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These ’16 blocks’ are a familiar trek

But actors Bruce Willis and Mos Def do make good company

I walked out of Richard Donner’s newest movie, “16 Blocks,” sure that I didn’t like it.

I found the message cliché, the plot twist toward the end tired and the whole film an exercise in empty, feel-good entertainment.

The plot takes little to sum up, which is perhaps part of my complaint: A downtrodden alcoholic cop (Bruce Willis) is assigned to take a small-time crook (Mos Def) to a grand jury hearing that is – you guessed it – 16 Blocks away. Along the way, as Willis faces police corruption and takes on superiors, the crook changes the cop’s life.

To be sure, there are funny and even tender moments in “16 Blocks,” and Mos Def succeeds in winning the audience’s heart. But what impressed me most was Willis.

I was certain this was going to be just another Bruce Willis movie starring Bruce Willis as Bruce Willis. I struggle enough to like Willis as it is: His politics are all wrong, and I’ve seen him play the tough and tortured, squinty-eyed, cynical, quasi-Bogart police character in enough movies. He’s good at it, but when that’s the only character you play, why wouldn’t you be?

Donner has managed to break him out of this mold somehow. We still have the tortured, hard-drinking cop. But here we have a raw edge that makes it seem real. Willis is pot-bellied, balding, unshaven, mustached and limping. In short, he looks terrible.

And Willis doesn’t run his normal shtick. He gives no tough-guy one-liners to the beautiful girl about how he has no strings. No wife who has left him, no kid he has killed in a standoff gone bad. He’s just a dejected everyman who has been sucked into a system that has worn him thin, and in much of the movie he conveys this without saying a word, but by simply looking pathetic.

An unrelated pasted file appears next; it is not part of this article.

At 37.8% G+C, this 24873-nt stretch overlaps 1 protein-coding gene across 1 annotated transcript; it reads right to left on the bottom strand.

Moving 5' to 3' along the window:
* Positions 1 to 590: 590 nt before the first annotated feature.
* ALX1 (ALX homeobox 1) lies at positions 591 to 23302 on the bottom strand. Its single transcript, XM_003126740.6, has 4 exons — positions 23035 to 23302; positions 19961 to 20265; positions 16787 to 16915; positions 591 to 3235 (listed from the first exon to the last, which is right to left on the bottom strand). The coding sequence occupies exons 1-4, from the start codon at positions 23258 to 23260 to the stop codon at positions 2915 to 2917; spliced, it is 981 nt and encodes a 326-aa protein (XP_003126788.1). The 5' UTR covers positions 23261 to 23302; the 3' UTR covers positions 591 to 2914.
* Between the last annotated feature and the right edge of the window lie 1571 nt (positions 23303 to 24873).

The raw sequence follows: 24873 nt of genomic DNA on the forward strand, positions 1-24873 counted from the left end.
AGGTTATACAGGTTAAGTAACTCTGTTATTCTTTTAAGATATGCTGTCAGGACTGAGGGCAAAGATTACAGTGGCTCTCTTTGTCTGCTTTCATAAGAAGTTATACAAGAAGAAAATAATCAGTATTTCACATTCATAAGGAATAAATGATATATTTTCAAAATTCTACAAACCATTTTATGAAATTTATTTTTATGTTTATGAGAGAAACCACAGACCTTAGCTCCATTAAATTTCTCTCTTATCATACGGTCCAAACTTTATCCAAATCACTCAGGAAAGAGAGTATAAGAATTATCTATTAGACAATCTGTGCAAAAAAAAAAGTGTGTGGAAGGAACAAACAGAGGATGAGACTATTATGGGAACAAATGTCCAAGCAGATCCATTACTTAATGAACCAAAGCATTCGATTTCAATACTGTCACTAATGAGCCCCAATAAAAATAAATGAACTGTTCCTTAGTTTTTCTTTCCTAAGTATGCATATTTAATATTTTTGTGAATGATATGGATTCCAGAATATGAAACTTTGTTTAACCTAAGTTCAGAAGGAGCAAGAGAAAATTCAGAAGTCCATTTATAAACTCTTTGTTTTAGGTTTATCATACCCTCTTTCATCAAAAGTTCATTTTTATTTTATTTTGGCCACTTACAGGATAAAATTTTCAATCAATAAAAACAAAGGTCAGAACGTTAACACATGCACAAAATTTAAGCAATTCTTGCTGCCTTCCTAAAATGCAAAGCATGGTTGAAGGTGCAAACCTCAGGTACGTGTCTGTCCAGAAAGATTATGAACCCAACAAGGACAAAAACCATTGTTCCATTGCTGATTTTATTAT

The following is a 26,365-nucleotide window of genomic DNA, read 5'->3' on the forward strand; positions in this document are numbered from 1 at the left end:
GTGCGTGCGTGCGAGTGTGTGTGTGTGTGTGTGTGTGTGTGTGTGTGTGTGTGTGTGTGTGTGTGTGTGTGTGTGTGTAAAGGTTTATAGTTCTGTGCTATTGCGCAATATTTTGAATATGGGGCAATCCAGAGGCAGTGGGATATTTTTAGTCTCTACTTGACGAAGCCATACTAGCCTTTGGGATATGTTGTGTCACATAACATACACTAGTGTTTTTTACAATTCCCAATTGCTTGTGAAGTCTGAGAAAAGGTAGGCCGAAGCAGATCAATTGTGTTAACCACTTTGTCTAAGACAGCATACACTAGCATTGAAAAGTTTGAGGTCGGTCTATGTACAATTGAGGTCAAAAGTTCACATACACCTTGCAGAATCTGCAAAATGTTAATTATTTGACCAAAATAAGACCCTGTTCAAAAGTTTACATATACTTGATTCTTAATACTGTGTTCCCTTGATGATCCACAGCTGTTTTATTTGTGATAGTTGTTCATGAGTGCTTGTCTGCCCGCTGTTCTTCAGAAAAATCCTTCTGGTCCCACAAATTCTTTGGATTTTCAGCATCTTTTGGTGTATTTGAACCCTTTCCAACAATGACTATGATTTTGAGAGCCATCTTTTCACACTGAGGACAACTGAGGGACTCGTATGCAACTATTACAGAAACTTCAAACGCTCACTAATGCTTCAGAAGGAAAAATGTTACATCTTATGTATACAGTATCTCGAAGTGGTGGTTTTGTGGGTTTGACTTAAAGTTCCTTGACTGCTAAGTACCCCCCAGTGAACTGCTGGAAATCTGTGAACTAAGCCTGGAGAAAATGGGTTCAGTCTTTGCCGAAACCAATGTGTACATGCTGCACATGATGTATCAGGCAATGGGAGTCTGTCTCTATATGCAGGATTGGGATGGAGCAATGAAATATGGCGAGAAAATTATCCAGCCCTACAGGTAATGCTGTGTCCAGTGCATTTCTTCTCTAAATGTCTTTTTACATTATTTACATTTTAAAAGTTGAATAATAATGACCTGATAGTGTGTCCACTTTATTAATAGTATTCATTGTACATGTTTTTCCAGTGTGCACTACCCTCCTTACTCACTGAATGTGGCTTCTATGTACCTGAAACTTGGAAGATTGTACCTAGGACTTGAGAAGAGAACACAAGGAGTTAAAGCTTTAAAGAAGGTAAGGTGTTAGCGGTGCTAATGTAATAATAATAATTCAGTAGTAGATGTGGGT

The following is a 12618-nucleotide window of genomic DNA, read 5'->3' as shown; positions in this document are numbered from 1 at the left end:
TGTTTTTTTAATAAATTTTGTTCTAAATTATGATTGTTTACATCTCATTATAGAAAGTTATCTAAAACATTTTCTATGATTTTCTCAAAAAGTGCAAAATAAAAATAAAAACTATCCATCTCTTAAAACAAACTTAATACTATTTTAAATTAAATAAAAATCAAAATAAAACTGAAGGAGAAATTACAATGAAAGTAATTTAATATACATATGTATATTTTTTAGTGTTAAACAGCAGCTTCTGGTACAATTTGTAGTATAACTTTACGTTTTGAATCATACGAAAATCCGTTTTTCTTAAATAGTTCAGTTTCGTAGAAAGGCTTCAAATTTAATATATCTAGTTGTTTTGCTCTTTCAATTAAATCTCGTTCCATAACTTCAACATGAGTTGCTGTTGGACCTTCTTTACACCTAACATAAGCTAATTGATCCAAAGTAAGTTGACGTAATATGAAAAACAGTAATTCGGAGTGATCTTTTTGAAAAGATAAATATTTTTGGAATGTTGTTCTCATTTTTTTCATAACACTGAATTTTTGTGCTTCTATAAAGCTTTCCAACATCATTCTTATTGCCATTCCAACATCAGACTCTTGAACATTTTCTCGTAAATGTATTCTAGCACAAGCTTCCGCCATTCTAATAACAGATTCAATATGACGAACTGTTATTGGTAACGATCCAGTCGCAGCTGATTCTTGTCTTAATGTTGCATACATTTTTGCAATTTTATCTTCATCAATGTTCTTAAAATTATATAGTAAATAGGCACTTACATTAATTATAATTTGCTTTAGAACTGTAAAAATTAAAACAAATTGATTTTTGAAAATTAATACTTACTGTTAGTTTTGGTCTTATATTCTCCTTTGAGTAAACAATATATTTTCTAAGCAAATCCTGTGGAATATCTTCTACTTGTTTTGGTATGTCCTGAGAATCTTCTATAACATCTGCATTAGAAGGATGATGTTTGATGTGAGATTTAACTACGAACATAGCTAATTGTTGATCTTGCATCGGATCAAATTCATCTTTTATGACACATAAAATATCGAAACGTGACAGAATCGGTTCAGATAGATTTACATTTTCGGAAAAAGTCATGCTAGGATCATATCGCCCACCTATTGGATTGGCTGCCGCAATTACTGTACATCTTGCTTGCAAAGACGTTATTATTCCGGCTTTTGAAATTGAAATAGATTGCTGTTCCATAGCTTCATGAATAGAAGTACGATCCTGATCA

That’s part of what makes it real: Willis’ Jack Mosley isn’t down on his luck because of any one all-encompassing failure or rejection that now defines his life. He’s just stuck, like many people, in a life that runs him, instead of the other way around.

Mos Def is comic relief, and the film’s redeeming presence. Yes, it is cliché: The reformed crook is the good guy, and the cop is the one who has to change. And that, of course, is the film’s main message: That people can change.

Really? Who knew?

The thing is Willis, Donner and Mos Def (which sounds like a great title for a Christmas album) sell you on it. After seeing Willis’ character at the beginning and then at the end, you somehow feel good despite yourself. You see Mos Def’s sincerity, and you believe it. And you walk out of the theater with a renewed sense that life can change, you can change and things can be different if you want them to be.

Cliché? Yes. Profound? Perhaps not. But sometimes we all need little reminders of life’s truisms, of the maxims your mother always told you.

“16 Blocks” won’t change your life. But it might help remind you that you can.

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